Did Streaming Kill the Music Album? | Campus

The album format may look dead, but it sure doesn’t sound that way

By Evan See

In 1978, The Buggles released the single “Video Killed the Radio Star”, lamenting the loss of the magical combination of word and song people used to adore when listening to the radio. At the time, it was the advent of television that dethroned the popularity of the radio format.

Fast-forward to the 2010s and this has been flipped on its head. Music streaming services like Spotify and Apple Music have made MTV’s music videos obsolete.

But what else did streaming kill? The compact disc, effectively the last remaining physical audio storage device (besides you audiophiles with your vinyls), is quickly going extinct. Last year, American electronics megastore Best Buy stopped selling audio CDs. What this means to music, coupled with the virtually unlimited music access that streaming services provide, is that there’s hardly a need for consumers to purchase full albums anymore.

The Decade the Music Died

Before the rise of digital audio with iTunes and MP3, listening to music came with certain limitations. To listen to any song on an album, you had to purchase the whole album – whether on vinyl, cassette or CD.

Now, the ability to browse through millions of tracks on Spotify or Deezer with a few clicks means that we don’t need to own whole albums anymore. Listeners rarely ever sit through entire 45-minute long albums, commonly opting to utilise the ease of “playlisting” that digital music has given us. Singles, rather than albums, dominate music consumption to the point that Billboard 200, the dominant album-rankings chart, elected to remodel their rankings system, equating the streaming of an individual song 1,500 times to one album sale.

Image result for streaming music

Rapper Drake’s 2018 single “God’s Plan” broke Apple Music’s first-day streaming record with over 14 million streams, and was Spotify’s most-streamed song of the year with over 1.1 billion streams. Yet, its parent album Scorpion only sold 12,000 full albums in its final week on top of the Billboard 200. To put this into perspective, Taylor Swift’s 1989, which the singer infamously pulled from Spotify in 2014, sold 1.287 million full albums in a single week.

What does this mean for artists going forward? Is there still a point in releasing an hour-long collection of songs and labelling it an album? Are artists going to start releasing 12 singles a year instead?

An Eternal Flame

Nevertheless, I believe that the album will always remain an important format in music.

The album format, digital or otherwise, simply allows artists “to express themselves on a wider canvas than a single song”, as Spencer Kornhaber of The Atlantic puts it. In recent years, Frank Ocean’s Endless and Beyonce’s Beyonce both featured video accompaniment on every track, while St. Vincent’s Masseduction and Grimes’ Art Angels have both been acclaimed for their eclectic, genre-bending productions. It’s ridiculous to assert that artists have rejected the need for an album looking at the intricately-produced records we’ve seen lately.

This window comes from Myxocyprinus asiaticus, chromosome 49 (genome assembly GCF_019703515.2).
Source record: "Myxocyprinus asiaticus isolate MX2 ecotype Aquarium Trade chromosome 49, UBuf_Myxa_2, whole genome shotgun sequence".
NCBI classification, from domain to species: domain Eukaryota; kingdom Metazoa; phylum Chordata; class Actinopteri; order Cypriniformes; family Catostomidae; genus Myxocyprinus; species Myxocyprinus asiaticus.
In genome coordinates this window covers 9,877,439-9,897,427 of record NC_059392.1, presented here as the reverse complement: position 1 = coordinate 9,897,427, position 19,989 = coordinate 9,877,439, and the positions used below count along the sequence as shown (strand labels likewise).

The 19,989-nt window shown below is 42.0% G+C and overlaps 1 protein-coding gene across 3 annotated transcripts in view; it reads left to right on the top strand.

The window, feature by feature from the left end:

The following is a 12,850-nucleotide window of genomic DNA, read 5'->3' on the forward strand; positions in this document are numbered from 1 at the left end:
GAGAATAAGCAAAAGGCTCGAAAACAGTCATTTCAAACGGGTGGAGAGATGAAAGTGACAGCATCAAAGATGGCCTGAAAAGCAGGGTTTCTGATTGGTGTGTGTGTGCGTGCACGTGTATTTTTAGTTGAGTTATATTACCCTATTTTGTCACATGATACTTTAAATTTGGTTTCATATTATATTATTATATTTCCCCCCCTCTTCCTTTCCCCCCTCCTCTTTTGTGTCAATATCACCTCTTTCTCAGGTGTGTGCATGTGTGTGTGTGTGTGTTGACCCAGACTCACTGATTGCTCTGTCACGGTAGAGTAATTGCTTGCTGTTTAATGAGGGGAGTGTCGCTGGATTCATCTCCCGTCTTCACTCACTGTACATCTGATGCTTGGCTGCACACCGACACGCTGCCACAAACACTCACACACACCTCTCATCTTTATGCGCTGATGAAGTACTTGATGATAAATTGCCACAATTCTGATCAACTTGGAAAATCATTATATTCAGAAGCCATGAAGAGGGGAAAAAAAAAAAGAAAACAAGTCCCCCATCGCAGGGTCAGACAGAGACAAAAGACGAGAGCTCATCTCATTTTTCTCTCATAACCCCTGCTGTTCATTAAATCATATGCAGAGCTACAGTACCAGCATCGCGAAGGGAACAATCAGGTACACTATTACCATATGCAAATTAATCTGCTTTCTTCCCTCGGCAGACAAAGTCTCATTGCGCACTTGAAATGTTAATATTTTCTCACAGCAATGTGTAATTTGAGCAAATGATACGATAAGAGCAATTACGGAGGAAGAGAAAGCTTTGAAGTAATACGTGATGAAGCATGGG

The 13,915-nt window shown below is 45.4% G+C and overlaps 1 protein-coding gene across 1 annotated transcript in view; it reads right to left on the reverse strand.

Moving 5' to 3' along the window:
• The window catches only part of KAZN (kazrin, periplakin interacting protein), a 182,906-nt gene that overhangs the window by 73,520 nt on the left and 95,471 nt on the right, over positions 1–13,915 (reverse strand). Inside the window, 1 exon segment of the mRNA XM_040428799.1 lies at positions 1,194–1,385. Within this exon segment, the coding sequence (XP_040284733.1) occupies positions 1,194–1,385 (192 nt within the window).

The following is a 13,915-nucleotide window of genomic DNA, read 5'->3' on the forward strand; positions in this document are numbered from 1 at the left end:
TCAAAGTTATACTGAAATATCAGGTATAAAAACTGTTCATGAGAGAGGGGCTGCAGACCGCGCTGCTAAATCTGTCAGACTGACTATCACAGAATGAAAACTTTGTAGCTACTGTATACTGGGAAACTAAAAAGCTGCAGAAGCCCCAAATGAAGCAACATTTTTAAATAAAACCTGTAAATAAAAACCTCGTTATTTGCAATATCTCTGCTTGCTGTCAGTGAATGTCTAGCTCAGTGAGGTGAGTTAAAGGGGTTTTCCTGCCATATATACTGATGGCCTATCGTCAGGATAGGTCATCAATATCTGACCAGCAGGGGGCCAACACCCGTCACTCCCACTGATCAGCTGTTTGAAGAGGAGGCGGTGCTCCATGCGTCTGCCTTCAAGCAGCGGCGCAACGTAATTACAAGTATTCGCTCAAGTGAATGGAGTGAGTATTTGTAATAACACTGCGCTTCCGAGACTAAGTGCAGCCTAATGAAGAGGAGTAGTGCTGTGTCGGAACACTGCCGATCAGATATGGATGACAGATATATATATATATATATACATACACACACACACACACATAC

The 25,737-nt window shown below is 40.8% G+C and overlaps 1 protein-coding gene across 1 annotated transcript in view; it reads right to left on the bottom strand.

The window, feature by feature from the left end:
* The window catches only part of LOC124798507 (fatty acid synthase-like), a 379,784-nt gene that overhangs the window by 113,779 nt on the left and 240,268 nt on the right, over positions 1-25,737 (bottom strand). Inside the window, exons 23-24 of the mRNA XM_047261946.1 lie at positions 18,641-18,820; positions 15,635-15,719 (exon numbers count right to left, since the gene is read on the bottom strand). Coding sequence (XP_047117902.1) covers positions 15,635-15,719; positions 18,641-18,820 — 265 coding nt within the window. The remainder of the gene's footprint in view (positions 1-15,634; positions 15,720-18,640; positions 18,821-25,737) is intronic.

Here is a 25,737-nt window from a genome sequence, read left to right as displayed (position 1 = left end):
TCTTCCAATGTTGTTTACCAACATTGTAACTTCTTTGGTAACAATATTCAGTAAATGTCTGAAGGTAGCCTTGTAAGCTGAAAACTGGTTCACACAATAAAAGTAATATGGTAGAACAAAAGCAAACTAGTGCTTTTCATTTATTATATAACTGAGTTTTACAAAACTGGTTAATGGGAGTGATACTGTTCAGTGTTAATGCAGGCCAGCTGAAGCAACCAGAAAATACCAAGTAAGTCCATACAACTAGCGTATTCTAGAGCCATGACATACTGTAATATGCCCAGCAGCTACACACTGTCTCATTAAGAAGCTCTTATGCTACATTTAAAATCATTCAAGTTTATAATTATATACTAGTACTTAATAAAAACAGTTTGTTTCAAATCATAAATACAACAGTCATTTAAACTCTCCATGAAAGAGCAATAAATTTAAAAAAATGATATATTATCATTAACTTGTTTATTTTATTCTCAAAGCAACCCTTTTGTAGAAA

Numerous artists still structure whole albums around a thematic or stylistic concept, and continue to receive critical and commercial success. Kendrick Lamar’s To Pimp a Butterfly debuted on top of the Billboard 200, garnering acclaim for its politically-charged commentary on race. Janelle Monae’s Dirty Computer explored themes of liberation and identity, peaked at sixth on the Billboard 200, and received a Grammy nomination for its efforts.

Kendrick Lamar’s works have won him 12 Grammy Awards out of 37 nominations

The album is also really effective at providing chronological structure in the music scene. How often have you heard someone mention how Thriller revolutionised pop music or Sgt. Pepper’s changed the Beatles? Artists may even time an album’s release to reflect the changes in their lives and careers, or to prescribe order to them. Ariana Grande announced the release of Thank U Next following the death of former boyfriend Mac Miller and her split from fiancé Pete Davidson, with its title track reflecting a pensive look into her past relationships. Taylor Swift’s back-to-back albums 1989 and Reputation reflected the singer’s distinctly new attitudes towards her public image.

Whether you call it a “playlist” like Drake or “mixtapes” like Chance the Rapper, there’s no denying that the basic form of the musical album will stay with us for a long time. Even as the commercial attractiveness of selling one fades, the artistic guidelines that an album sets still provides artists with an important creative direction. A system perfected by decades of fine-tuning isn’t going to die just yet. To the casual listener, the album might appear dead – but parts of it will endure in your playlists for ages.